Today’s parents are more optimistic than parents were 17 years ago. In 1998, when parents were asked if they believed their children will face more problems growing up than they did, 78% said their children will have more problems. That was before 9/11, before the dot-com bubble burst, and before the Great Recession. Now, 63% of parents believe their children will face more problems growing up than they did.
75% of parents who rate their child's education as "Fair" or "Poor" think that their child is going to encounter more problems growing up.
57% of parents who rate their child's education as "Excellent" or "Very Good" think that their child is going to face more problems growing up.
68% of parents who believe that their child's school is not preparing them to enter the job market also believe that their child will face more problems growing up.
When asked the historic question of whether today’s children will be better or worse off than they are, parents are divided. The gaps in optimism vary by a parent’s age, income, race and party affiliation. Parents who are lower income and younger have a brighter view of their child’s future, while older, white and Republican parents seem to be less optimistic.
51% of parents believe that schools are not preparing kids to enter the job market if they do not choose to go on to college.
By and large, parents want the same thing for their children-- success. But what success looks like is different for many parents. While 46% of parents say their children will be successful in the future if they have a career they enjoy, 23% say the metric for success is financial security and 12% say having a family of their own is success. No matter their race, the vast majority of parents believe their children need more than a high school diploma in order to achieve the American Dream.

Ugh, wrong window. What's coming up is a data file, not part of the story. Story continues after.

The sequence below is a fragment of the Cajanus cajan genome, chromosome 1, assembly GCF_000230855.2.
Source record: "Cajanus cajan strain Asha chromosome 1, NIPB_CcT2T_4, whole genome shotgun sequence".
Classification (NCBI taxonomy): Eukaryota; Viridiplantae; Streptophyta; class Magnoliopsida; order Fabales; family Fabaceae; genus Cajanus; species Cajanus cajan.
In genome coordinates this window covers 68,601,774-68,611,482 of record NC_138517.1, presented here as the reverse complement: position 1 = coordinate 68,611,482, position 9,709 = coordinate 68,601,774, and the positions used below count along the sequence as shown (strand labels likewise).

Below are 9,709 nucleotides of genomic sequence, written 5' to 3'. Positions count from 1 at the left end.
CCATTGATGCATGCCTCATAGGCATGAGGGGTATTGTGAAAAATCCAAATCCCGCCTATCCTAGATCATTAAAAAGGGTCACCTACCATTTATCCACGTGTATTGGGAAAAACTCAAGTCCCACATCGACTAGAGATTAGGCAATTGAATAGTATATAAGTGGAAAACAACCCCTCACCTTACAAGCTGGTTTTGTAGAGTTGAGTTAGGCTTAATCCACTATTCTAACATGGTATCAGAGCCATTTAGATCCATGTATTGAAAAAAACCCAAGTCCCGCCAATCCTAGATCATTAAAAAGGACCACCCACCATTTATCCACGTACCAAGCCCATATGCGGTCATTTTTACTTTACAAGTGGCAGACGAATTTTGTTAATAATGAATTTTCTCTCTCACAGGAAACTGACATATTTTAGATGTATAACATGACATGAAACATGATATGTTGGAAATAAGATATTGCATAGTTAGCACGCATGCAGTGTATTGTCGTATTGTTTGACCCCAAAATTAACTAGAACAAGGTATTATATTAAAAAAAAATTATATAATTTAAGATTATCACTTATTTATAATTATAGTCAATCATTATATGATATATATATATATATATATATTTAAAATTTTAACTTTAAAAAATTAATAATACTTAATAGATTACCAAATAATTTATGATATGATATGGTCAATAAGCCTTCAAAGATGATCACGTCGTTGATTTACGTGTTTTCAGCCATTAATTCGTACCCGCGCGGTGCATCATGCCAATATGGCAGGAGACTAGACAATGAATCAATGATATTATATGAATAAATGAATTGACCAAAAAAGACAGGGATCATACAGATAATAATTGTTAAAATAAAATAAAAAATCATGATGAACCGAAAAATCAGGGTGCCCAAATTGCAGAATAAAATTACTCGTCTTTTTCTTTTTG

Emotional intelligence, or the ability to read others and respond accordingly, is at the core of social and communication skills. Research has shown that those with high emotional intelligence have better attention skills and fewer learning problems, and are generally more successful in academic and workplace settings. When it comes to skills children need to achieve success, parents don’t rank grades as number 1. In fact, 54% of parents said good social and communication skills are more important to a child’s future success than grades. However, the emphasis on grades is different based on a parent’s race and level of education.
Thinking about the most important quality that children should have, 50% of parents say respecting others is at the top.
Mothers are more likely to think that the most important quality for kids to have is respect for others. While fathers are more likely to think that determination and strong work ethic is more important.
54% of white parents prioritize determination and strong as one of the most important qualities for children to have. Only 38% of minorities agree.
55% of Hispanic parents think responsibility is one of the most important quality for children to have as they grow up.